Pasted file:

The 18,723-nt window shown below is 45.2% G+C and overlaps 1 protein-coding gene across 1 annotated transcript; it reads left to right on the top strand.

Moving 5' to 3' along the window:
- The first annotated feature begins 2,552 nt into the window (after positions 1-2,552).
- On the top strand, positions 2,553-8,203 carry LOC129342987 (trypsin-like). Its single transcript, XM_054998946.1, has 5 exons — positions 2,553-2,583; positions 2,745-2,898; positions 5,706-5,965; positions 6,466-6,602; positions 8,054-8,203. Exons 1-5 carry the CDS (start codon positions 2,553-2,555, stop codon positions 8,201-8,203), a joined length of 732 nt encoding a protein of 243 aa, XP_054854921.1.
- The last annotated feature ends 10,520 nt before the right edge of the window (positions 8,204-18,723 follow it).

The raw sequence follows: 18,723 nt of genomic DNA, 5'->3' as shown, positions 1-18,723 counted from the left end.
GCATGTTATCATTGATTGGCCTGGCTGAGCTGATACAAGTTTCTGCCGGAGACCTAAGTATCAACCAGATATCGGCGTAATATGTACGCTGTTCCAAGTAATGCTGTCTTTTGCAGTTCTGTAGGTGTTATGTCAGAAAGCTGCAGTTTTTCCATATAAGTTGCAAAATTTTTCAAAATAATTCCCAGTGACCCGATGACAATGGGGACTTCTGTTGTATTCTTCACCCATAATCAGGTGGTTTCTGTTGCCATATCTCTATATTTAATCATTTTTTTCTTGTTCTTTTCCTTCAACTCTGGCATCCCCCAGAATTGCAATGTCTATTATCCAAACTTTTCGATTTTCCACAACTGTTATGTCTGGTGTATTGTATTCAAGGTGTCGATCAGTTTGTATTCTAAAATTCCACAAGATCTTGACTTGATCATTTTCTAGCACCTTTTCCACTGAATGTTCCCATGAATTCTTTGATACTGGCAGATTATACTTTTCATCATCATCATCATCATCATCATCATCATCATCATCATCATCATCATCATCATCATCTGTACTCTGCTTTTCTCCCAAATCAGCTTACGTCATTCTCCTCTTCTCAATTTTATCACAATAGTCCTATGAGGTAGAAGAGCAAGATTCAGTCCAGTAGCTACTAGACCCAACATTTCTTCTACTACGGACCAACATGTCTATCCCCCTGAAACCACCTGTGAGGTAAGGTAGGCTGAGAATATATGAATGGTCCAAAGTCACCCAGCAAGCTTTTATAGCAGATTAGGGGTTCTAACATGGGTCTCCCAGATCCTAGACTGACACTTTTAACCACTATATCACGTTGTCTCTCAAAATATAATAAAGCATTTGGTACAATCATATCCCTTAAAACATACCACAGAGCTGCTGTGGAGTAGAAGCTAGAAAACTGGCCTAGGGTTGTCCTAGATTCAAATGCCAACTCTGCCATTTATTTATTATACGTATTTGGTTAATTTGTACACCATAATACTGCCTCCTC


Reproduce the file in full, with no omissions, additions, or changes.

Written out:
The 18,723-nt window shown below is 45.2% G+C and overlaps 1 protein-coding gene across 1 annotated transcript; it reads left to right on the top strand.

Moving 5' to 3' along the window:
- The first annotated feature begins 2,552 nt into the window (after positions 1-2,552).
- On the top strand, positions 2,553-8,203 carry LOC129342987 (trypsin-like). Its single transcript, XM_054998946.1, has 5 exons — positions 2,553-2,583; positions 2,745-2,898; positions 5,706-5,965; positions 6,466-6,602; positions 8,054-8,203. Exons 1-5 carry the CDS (start codon positions 2,553-2,555, stop codon positions 8,201-8,203), a joined length of 732 nt encoding a protein of 243 aa, XP_054854921.1.
- The last annotated feature ends 10,520 nt before the right edge of the window (positions 8,204-18,723 follow it).

The raw sequence follows: 18,723 nt of genomic DNA, 5'->3' as shown, positions 1-18,723 counted from the left end.
GCATGTTATCATTGATTGGCCTGGCTGAGCTGATACAAGTTTCTGCCGGAGACCTAAGTATCAACCAGATATCGGCGTAATATGTACGCTGTTCCAAGTAATGCTGTCTTTTGCAGTTCTGTAGGTGTTATGTCAGAAAGCTGCAGTTTTTCCATATAAGTTGCAAAATTTTTCAAAATAATTCCCAGTGACCCGATGACAATGGGGACTTCTGTTGTATTCTTCACCCATAATCAGGTGGTTTCTGTTGCCATATCTCTATATTTAATCATTTTTTTCTTGTTCTTTTCCTTCAACTCTGGCATCCCCCAGAATTGCAATGTCTATTATCCAAACTTTTCGATTTTCCACAACTGTTATGTCTGGTGTATTGTATTCAAGGTGTCGATCAGTTTGTATTCTAAAATTCCACAAGATCTTGACTTGATCATTTTCTAGCACCTTTTCCACTGAATGTTCCCATGAATTCTTTGATACTGGCAGATTATACTTTTCATCATCATCATCATCATCATCATCATCATCATCATCATCATCATCATCATCATCATCTGTACTCTGCTTTTCTCCCAAATCAGCTTACGTCATTCTCCTCTTCTCAATTTTATCACAATAGTCCTATGAGGTAGAAGAGCAAGATTCAGTCCAGTAGCTACTAGACCCAACATTTCTTCTACTACGGACCAACATGTCTATCCCCCTGAAACCACCTGTGAGGTAAGGTAGGCTGAGAATATATGAATGGTCCAAAGTCACCCAGCAAGCTTTTATAGCAGATTAGGGGTTCTAACATGGGTCTCCCAGATCCTAGACTGACACTTTTAACCACTATATCACGTTGTCTCTCAAAATATAATAAAGCATTTGGTACAATCATATCCCTTAAAACATACCACAGAGCTGCTGTGGAGTAGAAGCTAGAAAACTGGCCTAGGGTTGTCCTAGATTCAAATGCCAACTCTGCCATTTATTTATTATACGTATTTGGTTAATTTGTACACCATAATACTGCCTCCTC